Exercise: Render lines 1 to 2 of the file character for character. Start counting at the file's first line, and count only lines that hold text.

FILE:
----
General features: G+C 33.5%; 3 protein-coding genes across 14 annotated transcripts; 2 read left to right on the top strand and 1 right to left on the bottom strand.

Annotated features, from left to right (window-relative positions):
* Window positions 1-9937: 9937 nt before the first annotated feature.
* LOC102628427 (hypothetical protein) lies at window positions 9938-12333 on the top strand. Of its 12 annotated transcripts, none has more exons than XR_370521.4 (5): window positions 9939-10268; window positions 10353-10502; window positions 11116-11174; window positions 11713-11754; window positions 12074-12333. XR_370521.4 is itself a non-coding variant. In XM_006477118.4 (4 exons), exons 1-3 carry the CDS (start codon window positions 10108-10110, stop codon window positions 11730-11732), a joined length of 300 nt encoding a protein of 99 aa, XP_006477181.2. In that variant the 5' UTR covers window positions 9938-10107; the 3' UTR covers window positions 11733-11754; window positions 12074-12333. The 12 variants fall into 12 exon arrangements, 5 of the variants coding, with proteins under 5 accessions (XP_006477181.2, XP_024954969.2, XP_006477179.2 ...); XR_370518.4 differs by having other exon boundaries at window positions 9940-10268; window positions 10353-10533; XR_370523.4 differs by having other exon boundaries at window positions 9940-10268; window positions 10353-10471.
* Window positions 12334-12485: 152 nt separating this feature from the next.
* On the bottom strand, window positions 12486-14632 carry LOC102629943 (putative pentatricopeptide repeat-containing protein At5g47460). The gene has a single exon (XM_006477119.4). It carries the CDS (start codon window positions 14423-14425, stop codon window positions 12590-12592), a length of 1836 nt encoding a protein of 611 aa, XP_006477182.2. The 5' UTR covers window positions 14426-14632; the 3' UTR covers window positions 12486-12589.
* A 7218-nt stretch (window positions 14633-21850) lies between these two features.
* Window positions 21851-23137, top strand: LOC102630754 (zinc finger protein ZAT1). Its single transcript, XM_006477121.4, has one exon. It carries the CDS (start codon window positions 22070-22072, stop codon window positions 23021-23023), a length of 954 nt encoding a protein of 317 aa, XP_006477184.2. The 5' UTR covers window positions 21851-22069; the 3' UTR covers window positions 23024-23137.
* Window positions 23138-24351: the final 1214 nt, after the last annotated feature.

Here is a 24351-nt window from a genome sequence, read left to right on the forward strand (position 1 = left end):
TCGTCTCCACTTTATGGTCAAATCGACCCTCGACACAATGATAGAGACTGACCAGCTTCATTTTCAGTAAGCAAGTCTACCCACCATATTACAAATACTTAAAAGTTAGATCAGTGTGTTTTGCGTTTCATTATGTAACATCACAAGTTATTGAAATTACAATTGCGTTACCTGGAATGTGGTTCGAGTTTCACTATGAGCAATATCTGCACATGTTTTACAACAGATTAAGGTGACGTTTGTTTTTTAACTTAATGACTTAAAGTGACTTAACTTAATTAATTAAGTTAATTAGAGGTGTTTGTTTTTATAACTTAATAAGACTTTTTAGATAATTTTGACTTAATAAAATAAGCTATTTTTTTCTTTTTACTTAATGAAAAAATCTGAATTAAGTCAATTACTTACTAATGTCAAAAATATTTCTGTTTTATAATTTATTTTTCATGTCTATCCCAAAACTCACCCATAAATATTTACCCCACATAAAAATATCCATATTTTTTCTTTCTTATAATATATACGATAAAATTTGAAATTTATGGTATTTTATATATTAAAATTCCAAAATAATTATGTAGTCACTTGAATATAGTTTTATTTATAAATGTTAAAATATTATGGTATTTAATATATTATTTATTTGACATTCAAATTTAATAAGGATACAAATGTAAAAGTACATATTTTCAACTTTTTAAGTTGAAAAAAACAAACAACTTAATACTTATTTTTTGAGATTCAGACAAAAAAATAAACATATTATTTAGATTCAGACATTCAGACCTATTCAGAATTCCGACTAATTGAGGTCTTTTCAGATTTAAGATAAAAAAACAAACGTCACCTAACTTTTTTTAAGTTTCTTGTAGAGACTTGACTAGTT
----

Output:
General features: G+C 33.5%; 3 protein-coding genes across 14 annotated transcripts; 2 read left to right on the top strand and 1 right to left on the bottom strand.

Annotated features, from left to right (window-relative positions):